While there is still some social unrest in Greece, the economic collapse has made the country much more welcoming to the broke student. Plus, by visiting and pumping money into the local economy, you’re actually helping them slowly get back on their feet. If you’re a fan of Greek food, or just always wanted to see the Parthenon but never had the money, now is the time to pay a visit.

              8. Portugal

              DSC_6447

                (Photo credit Pedro Ribeiro Simões)

                Another great European country you should definitely consider visiting is Portugal. Also here, due to the recent economic climate, the general costs of living have gone down noticeably, making it a more affordable location for people whose instinct would be to avoid western Europe for travel. The cities of Lisbon and Porto are by far the most popular destinations, the latter being the home of the port wine. If the usual sunset in Lisbon is anything close to the picture, that alone would be worth the trip don’t you think?

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                9. Ecuador

                galapagos

                  (Picture by blinking idiot)

                  If you want to relax on the beach, experience an interesting culture and perhaps learn some Spanish, all on a budget, Ecuador is an ideal location for you. If you’re worried about safety, Ecuador actually has very few instances of tourist targeted crime, and it’s general crime rates are not high enough to prove itself an actual risk to your safety. All this relies on your own behavior though—if you go out of your way and get dead-drunk without friends to look after you, or try to buy illegal substances, you are much more likely to be targeted. The Galapagos islands(picture) is by far the most popular destination, and with possibilities of views like this it’s easy to understand why.

                  10. Uruguay

                  estancia

                    (Photo credit: JohnSeb)

                    Uruguay is perhaps the most modernized of the South American countries, and often to referred to as the safest place to visit in South America. If you’re more interested in a city vacation than chilling on the beach, or want the best of both worlds, staying a few days in the capital of Montevido can be a great idea. Uruguay is a country that should definitely be on a backpacker’s bucket list. One interesting idea is to visit one of the local ranches called Estancia(picture).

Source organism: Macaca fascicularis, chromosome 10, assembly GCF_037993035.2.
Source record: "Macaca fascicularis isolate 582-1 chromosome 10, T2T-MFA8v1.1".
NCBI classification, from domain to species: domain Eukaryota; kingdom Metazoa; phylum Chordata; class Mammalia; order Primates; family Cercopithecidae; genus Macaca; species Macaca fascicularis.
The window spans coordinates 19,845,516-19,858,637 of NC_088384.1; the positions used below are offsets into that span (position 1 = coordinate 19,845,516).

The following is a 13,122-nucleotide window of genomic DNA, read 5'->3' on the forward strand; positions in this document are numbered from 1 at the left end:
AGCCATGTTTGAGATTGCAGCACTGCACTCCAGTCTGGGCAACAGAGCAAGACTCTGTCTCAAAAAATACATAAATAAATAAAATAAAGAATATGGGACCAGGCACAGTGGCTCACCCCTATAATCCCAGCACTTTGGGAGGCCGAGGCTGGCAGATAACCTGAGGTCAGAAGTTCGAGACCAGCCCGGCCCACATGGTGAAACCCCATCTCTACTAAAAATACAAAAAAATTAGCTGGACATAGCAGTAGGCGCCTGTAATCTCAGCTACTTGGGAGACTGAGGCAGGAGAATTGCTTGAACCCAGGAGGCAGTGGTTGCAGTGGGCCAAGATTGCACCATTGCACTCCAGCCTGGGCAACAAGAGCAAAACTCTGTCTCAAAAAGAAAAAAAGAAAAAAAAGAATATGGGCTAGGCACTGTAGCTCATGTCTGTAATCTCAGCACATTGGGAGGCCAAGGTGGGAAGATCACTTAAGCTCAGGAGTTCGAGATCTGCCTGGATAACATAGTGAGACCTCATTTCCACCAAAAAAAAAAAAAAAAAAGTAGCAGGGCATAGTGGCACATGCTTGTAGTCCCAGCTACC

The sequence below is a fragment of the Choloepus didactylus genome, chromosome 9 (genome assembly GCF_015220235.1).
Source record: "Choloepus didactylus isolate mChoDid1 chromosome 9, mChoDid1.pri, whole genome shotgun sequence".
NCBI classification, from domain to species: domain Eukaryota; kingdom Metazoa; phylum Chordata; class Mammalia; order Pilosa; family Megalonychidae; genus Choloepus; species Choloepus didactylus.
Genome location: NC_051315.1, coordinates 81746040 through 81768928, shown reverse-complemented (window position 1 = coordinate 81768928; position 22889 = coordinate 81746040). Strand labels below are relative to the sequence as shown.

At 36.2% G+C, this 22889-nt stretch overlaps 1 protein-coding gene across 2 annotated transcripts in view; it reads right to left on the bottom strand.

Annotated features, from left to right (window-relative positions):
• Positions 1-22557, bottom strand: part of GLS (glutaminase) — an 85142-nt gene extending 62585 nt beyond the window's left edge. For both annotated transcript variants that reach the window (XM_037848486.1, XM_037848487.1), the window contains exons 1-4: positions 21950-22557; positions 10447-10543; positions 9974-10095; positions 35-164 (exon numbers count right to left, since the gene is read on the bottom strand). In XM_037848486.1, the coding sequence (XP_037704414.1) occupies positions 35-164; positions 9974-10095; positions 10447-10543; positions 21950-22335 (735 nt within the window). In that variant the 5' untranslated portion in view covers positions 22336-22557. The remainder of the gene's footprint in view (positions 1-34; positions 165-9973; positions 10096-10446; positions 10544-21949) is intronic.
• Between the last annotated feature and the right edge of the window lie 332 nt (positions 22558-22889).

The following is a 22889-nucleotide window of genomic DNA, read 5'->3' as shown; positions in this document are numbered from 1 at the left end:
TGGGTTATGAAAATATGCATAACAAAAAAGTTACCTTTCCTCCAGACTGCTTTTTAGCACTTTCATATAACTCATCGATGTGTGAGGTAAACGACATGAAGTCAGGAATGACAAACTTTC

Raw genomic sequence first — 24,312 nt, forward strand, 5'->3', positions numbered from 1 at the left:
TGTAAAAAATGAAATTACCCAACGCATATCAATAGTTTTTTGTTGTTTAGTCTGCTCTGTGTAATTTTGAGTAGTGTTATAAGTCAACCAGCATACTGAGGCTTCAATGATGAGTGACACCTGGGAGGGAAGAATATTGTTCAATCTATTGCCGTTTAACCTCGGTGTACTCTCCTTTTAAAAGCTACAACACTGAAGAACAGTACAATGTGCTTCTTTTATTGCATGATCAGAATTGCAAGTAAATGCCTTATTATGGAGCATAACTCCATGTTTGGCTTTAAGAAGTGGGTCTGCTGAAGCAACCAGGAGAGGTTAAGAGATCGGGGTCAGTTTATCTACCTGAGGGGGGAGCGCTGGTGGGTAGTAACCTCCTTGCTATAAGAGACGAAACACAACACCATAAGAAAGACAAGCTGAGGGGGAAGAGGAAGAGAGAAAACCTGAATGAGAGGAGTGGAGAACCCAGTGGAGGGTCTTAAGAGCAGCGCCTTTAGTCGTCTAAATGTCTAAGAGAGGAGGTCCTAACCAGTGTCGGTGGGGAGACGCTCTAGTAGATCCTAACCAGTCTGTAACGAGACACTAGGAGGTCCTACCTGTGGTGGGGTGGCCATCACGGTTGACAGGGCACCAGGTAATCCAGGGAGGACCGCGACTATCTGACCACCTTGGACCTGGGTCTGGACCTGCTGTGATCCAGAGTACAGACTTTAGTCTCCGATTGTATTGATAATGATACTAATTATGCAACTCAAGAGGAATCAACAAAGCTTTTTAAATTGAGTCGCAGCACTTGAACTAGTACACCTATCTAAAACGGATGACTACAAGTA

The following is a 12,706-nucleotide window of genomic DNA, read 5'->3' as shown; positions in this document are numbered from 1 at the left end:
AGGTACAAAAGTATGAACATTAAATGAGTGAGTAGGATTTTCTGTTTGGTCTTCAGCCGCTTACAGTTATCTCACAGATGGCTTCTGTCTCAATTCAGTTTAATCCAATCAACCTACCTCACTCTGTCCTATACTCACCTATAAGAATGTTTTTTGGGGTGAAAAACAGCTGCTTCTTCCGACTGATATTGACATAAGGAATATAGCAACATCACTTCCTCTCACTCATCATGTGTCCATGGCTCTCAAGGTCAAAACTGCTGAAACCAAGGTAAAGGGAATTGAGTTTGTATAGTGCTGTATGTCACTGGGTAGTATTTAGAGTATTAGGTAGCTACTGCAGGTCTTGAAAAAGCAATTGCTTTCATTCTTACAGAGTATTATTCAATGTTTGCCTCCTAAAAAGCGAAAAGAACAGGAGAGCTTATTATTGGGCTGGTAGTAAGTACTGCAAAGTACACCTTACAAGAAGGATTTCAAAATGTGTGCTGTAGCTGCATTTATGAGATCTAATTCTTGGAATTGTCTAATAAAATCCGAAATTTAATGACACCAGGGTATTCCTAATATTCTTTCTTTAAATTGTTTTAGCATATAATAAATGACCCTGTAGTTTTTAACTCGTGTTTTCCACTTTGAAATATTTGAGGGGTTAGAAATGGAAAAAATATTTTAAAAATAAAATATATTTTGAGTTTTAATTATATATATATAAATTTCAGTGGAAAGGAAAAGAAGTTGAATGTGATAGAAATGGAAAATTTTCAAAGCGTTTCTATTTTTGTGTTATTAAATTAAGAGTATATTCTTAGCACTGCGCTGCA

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                    11. Peru

                    macchupichu

                      (Photo credit: Jorge Gobbi)

                      With many historical remnants of the Inca empire, one of the most fascinating civilizations in history, it’s hard to get more exotic than Peru. If you love experiencing the culture of times past and imagining what things were like, Peru is probably one of the most exciting places to go. But that’s not all it has to offer either. Peru is also a great destination for aspiring surfers on a budget, or people who want to experience traditional sightseeing and the beach life in one trip. While visiting Machu Picchu might be a bit upsetting for the budget, it’s definitely going to be food for the soul.

                      12. India

                      indianspices

                        (Photo credit: Dennis Yang)

                        It’s hard to write a list like this and not include India. Home to many of the most amazing historical monuments in the world, and some of the world’s most popular dishes(although you haven’t tasted real Indian food until you’ve been, as my friend keeps telling me) and one of the cheapest destinations for food and accomodation in the world, India is perfect for the bootstrapping backpacker. The only problem is that India is such a big country, you would have to write a separate post altogether to guide you in the right direction. Thankfully, there’s this list of best Indian destinations put together by Tripadvisor, arranged in order of users’ enjoyment.

                        Now all that remains is to find a cheap flight, and be on your way.

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                        Ragnar Miljeteig